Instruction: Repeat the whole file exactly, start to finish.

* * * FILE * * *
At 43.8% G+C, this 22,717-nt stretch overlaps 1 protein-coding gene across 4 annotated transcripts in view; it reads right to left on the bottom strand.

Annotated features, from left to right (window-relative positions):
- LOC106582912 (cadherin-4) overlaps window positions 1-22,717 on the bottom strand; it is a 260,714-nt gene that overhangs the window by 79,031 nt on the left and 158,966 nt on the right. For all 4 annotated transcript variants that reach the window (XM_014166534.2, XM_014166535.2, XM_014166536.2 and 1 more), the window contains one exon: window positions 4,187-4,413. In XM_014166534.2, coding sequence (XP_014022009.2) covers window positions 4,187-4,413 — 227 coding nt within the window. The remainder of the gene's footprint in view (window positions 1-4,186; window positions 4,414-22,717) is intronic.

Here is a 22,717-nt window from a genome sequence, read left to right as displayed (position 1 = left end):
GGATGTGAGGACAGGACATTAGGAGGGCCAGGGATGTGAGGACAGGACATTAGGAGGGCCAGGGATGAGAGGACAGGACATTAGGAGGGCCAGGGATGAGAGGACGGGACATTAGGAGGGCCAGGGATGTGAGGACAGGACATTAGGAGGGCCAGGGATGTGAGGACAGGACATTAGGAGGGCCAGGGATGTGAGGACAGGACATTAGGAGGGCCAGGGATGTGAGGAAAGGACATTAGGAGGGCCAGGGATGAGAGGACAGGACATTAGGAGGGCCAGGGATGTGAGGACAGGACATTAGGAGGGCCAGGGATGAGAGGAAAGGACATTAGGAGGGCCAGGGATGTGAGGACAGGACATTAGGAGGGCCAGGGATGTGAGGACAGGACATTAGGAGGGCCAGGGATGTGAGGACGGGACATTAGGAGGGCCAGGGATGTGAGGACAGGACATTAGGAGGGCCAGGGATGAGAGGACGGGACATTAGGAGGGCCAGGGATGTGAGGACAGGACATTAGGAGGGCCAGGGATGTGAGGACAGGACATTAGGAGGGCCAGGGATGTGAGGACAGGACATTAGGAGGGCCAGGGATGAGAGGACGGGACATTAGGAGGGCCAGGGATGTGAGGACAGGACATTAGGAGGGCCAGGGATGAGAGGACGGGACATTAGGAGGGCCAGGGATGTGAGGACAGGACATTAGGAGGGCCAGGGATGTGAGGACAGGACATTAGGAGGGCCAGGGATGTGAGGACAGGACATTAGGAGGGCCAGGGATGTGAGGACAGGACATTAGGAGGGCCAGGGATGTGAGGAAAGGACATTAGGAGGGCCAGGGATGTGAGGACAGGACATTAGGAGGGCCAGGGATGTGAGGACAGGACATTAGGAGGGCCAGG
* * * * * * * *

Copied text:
At 43.8% G+C, this 22,717-nt stretch overlaps 1 protein-coding gene across 4 annotated transcripts in view; it reads right to left on the bottom strand.

Annotated features, from left to right (window-relative positions):
- LOC106582912 (cadherin-4) overlaps window positions 1-22,717 on the bottom strand; it is a 260,714-nt gene that overhangs the window by 79,031 nt on the left and 158,966 nt on the right. For all 4 annotated transcript variants that reach the window (XM_014166534.2, XM_014166535.2, XM_014166536.2 and 1 more), the window contains one exon: window positions 4,187-4,413. In XM_014166534.2, coding sequence (XP_014022009.2) covers window positions 4,187-4,413 — 227 coding nt within the window. The remainder of the gene's footprint in view (window positions 1-4,186; window positions 4,414-22,717) is intronic.

Here is a 22,717-nt window from a genome sequence, read left to right as displayed (position 1 = left end):
GGATGTGAGGACAGGACATTAGGAGGGCCAGGGATGTGAGGACAGGACATTAGGAGGGCCAGGGATGAGAGGACAGGACATTAGGAGGGCCAGGGATGAGAGGACGGGACATTAGGAGGGCCAGGGATGTGAGGACAGGACATTAGGAGGGCCAGGGATGTGAGGACAGGACATTAGGAGGGCCAGGGATGTGAGGACAGGACATTAGGAGGGCCAGGGATGTGAGGAAAGGACATTAGGAGGGCCAGGGATGAGAGGACAGGACATTAGGAGGGCCAGGGATGTGAGGACAGGACATTAGGAGGGCCAGGGATGAGAGGAAAGGACATTAGGAGGGCCAGGGATGTGAGGACAGGACATTAGGAGGGCCAGGGATGTGAGGACAGGACATTAGGAGGGCCAGGGATGTGAGGACGGGACATTAGGAGGGCCAGGGATGTGAGGACAGGACATTAGGAGGGCCAGGGATGAGAGGACGGGACATTAGGAGGGCCAGGGATGTGAGGACAGGACATTAGGAGGGCCAGGGATGTGAGGACAGGACATTAGGAGGGCCAGGGATGTGAGGACAGGACATTAGGAGGGCCAGGGATGAGAGGACGGGACATTAGGAGGGCCAGGGATGTGAGGACAGGACATTAGGAGGGCCAGGGATGAGAGGACGGGACATTAGGAGGGCCAGGGATGTGAGGACAGGACATTAGGAGGGCCAGGGATGTGAGGACAGGACATTAGGAGGGCCAGGGATGTGAGGACAGGACATTAGGAGGGCCAGGGATGTGAGGACAGGACATTAGGAGGGCCAGGGATGTGAGGAAAGGACATTAGGAGGGCCAGGGATGTGAGGACAGGACATTAGGAGGGCCAGGGATGTGAGGACAGGACATTAGGAGGGCCAGG